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Rob Krar is a decorated professional ultramarathoner, setting records and notching victories at 50- and 100-mile races around the world. Still, the 41-year-old Hamilton, Ont., native sometimes finds himself at the threshold of his Flagstaff, Ariz., home, dressed for a run but unable to step through the door.

“I don’t have that magic wand to wave and get myself out of it,” he says. “Sometimes I can and sometimes I can’t.”

Getting out the door is important – not just because it's Krar's job, but also because he struggles with depression, a condition that will afflict somewhere between 10 and 20 per cent of people (depending on the diagnostic criteria you use) at some point in their lives. For Krar and many others, running plays a unique and poorly understood role in helping them manage their mental health, according to a new book by Scott Douglas called Running is My Therapy: Relieve Stress and Anxiety, Fight Depression, Ditch Bad Habits, and Live Happier.

Douglas, a long-time Runner’s World editor (where he was a colleague of mine) and lifelong runner, has struggled with dysthymia, a form of chronic, low-grade depression, since he was a teenager. He had long known that his daily runs provided a crucial mood boost, but in writing the book he set out to discover if there was a deeper and more lasting connection between his hobby and his depression.

“Are the mental health benefits of running transitory, so that every day you’re Sisyphus starting from scratch?” he wondered. “Or is there a cumulative effect from regular running, so that your set point gets raised? I was sort of amazed I didn’t already know the answer.”

As Douglas learned, there’s solid evidence that over time, regular running does indeed produce two of the key changes thought to explain the effects of antidepressant drugs. First, it increases levels of crucial mood-related brain chemicals such as serotonin and noradrenaline; and second, it stimulates the formation of new neurons, particularly in the hippocampus, a brain region that is often shrunken in people with depression.

That finding helps explain why numerous studies have found that exercise is just as effective as medication for mild to moderate depression – an insight that remains underappreciated in medical circles, Douglas believes.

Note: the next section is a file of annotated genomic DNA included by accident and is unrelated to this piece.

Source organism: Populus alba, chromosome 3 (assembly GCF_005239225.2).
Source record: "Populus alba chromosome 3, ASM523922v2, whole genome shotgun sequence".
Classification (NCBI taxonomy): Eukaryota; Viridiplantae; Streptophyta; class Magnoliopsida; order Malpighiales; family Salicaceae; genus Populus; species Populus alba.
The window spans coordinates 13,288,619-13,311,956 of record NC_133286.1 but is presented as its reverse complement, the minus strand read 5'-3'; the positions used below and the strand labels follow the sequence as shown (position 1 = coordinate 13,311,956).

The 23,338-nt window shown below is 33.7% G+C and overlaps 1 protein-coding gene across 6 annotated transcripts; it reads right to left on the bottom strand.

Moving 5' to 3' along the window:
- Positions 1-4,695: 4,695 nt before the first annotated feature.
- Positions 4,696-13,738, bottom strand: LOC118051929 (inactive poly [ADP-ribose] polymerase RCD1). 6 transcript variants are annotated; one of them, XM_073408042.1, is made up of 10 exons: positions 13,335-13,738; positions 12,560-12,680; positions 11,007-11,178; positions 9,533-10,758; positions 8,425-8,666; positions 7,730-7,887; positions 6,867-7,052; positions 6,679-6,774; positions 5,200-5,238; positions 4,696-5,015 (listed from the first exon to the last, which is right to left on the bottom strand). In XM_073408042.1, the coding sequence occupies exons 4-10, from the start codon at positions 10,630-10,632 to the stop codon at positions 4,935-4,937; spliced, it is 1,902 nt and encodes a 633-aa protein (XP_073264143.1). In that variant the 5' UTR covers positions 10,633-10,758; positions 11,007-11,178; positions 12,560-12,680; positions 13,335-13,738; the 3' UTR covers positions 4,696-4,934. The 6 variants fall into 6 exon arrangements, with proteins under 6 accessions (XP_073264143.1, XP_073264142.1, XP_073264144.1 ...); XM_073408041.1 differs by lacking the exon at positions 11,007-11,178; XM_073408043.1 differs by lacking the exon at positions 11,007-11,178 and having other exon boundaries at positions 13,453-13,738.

In this respect, Canadian guidelines, which recommend exercise as a first-line treatment for mild to moderate depression, are ahead of their American equivalents. But Australia and New Zealand take it a step further, prescribing exercise as a “step-zero” treatment that sedentary depressed patients are encouraged to try before doctors consider medication or psychotherapy.

Science has no firm answers about whether running is uniquely effective at fighting depression compared to other forms of exercise, Douglas acknowledges. But there are some intriguing hints.

If you run at least a few times a week, it’s relatively easy to reach and sustain the moderate, conversational intensity that studies have found most effectively triggers mood-boosting brain chemicals. Your intensity isn’t at the mercy of hills and traffic lights, as it may be while cycling, and requires very little technique to master, unlike swimming and cross-country skiing.

There’s also a social aspect – and the logistics of running with friends while side-by-side, eyes ahead, may encourage more open conversations, Sepideh Saremi, a California-based psychotherapist who conducts on-the-run therapy sessions, tells Douglas. That’s why parents often get the most honest information from their teens while driving in the car, she explains.

Ultimately, while the mental-health benefits of running are firmly established, the details remain scantily researched. Does running alter the ideal dosage of antidepressant drugs, perhaps due to changes in blood flow, as a University of Toronto study suggested a few years ago? Do some antidepressants or forms of talk therapy combine better with running than others? Is there an ideal length, pace or time of day to run?

In the absence of peer-reviewed certainty, Douglas shares the diverse experiences of numerous runners who have found their own approaches for using running to help manage depression or anxiety. It’s neither an instant not a permanent fix for any of them, but all of them share the belief that, details aside, any run is better than no run.

That’s an insight that Krar, too, works hard to internalize – even on the inevitable bad days.

“Now I’m more willing to say, ‘Okay, I’m not going to be able to do that fifteen-miler or track workout,” he tells Douglas, “But I’m going to get my ass out the door for a four-miler.”

Alex Hutchinson is the author of Endure: Mind, Body, and the Curiously Elastic Limits of Human Performance.

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